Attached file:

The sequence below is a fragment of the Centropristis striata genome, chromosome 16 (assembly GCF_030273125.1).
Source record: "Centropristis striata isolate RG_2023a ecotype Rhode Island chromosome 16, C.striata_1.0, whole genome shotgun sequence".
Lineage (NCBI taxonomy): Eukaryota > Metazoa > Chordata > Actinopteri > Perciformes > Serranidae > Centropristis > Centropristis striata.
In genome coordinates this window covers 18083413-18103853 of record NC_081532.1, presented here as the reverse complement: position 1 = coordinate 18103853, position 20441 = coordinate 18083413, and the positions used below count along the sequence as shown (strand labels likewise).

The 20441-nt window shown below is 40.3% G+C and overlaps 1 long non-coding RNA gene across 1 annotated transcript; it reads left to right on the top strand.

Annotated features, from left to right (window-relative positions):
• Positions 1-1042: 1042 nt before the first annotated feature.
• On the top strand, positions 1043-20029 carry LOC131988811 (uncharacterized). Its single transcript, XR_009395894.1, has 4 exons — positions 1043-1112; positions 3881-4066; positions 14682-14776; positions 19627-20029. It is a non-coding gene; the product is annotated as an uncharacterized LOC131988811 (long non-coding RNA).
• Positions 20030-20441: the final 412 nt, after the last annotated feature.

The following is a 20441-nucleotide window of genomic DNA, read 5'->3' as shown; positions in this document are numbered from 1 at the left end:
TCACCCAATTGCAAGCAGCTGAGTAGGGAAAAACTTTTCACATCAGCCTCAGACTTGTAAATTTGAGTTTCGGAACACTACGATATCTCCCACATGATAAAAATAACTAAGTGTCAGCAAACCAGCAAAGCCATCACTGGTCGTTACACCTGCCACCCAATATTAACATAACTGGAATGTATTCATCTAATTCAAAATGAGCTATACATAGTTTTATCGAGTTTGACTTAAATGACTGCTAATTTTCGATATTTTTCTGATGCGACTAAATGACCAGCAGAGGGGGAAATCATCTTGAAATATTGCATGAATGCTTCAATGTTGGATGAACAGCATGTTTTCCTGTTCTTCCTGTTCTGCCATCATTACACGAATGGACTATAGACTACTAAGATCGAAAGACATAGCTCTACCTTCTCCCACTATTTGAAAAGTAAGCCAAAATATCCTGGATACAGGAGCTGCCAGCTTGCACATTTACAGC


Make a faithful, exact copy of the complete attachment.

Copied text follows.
The sequence below is a fragment of the Centropristis striata genome, chromosome 16 (assembly GCF_030273125.1).
Source record: "Centropristis striata isolate RG_2023a ecotype Rhode Island chromosome 16, C.striata_1.0, whole genome shotgun sequence".
Lineage (NCBI taxonomy): Eukaryota > Metazoa > Chordata > Actinopteri > Perciformes > Serranidae > Centropristis > Centropristis striata.
In genome coordinates this window covers 18083413-18103853 of record NC_081532.1, presented here as the reverse complement: position 1 = coordinate 18103853, position 20441 = coordinate 18083413, and the positions used below count along the sequence as shown (strand labels likewise).

The 20441-nt window shown below is 40.3% G+C and overlaps 1 long non-coding RNA gene across 1 annotated transcript; it reads left to right on the top strand.

Annotated features, from left to right (window-relative positions):
• Positions 1-1042: 1042 nt before the first annotated feature.
• On the top strand, positions 1043-20029 carry LOC131988811 (uncharacterized). Its single transcript, XR_009395894.1, has 4 exons — positions 1043-1112; positions 3881-4066; positions 14682-14776; positions 19627-20029. It is a non-coding gene; the product is annotated as an uncharacterized LOC131988811 (long non-coding RNA).
• Positions 20030-20441: the final 412 nt, after the last annotated feature.

The following is a 20441-nucleotide window of genomic DNA, read 5'->3' as shown; positions in this document are numbered from 1 at the left end:
TCACCCAATTGCAAGCAGCTGAGTAGGGAAAAACTTTTCACATCAGCCTCAGACTTGTAAATTTGAGTTTCGGAACACTACGATATCTCCCACATGATAAAAATAACTAAGTGTCAGCAAACCAGCAAAGCCATCACTGGTCGTTACACCTGCCACCCAATATTAACATAACTGGAATGTATTCATCTAATTCAAAATGAGCTATACATAGTTTTATCGAGTTTGACTTAAATGACTGCTAATTTTCGATATTTTTCTGATGCGACTAAATGACCAGCAGAGGGGGAAATCATCTTGAAATATTGCATGAATGCTTCAATGTTGGATGAACAGCATGTTTTCCTGTTCTTCCTGTTCTGCCATCATTACACGAATGGACTATAGACTACTAAGATCGAAAGACATAGCTCTACCTTCTCCCACTATTTGAAAAGTAAGCCAAAATATCCTGGATACAGGAGCTGCCAGCTTGCACATTTACAGC